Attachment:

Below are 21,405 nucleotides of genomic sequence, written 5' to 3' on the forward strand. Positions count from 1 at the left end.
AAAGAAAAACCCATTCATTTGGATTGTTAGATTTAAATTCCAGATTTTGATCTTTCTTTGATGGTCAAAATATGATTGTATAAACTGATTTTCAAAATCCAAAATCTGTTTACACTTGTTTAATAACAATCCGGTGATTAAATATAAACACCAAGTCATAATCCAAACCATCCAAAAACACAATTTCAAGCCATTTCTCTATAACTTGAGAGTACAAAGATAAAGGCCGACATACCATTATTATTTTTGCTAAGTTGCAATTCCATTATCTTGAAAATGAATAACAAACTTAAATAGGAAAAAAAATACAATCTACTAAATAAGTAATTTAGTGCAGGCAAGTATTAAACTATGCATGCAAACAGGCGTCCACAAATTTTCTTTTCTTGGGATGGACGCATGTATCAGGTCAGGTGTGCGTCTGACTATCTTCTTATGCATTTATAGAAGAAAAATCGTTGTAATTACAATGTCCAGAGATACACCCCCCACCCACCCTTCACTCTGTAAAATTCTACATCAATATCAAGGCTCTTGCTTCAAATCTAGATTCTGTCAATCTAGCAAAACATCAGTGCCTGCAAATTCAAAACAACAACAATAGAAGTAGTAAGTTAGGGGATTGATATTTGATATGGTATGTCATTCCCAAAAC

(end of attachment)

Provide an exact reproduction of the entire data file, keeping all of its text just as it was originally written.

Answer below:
Below are 21,405 nucleotides of genomic sequence, written 5' to 3' on the forward strand. Positions count from 1 at the left end.
AAAGAAAAACCCATTCATTTGGATTGTTAGATTTAAATTCCAGATTTTGATCTTTCTTTGATGGTCAAAATATGATTGTATAAACTGATTTTCAAAATCCAAAATCTGTTTACACTTGTTTAATAACAATCCGGTGATTAAATATAAACACCAAGTCATAATCCAAACCATCCAAAAACACAATTTCAAGCCATTTCTCTATAACTTGAGAGTACAAAGATAAAGGCCGACATACCATTATTATTTTTGCTAAGTTGCAATTCCATTATCTTGAAAATGAATAACAAACTTAAATAGGAAAAAAAATACAATCTACTAAATAAGTAATTTAGTGCAGGCAAGTATTAAACTATGCATGCAAACAGGCGTCCACAAATTTTCTTTTCTTGGGATGGACGCATGTATCAGGTCAGGTGTGCGTCTGACTATCTTCTTATGCATTTATAGAAGAAAAATCGTTGTAATTACAATGTCCAGAGATACACCCCCCACCCACCCTTCACTCTGTAAAATTCTACATCAATATCAAGGCTCTTGCTTCAAATCTAGATTCTGTCAATCTAGCAAAACATCAGTGCCTGCAAATTCAAAACAACAACAATAGAAGTAGTAAGTTAGGGGATTGATATTTGATATGGTATGTCATTCCCAAAAC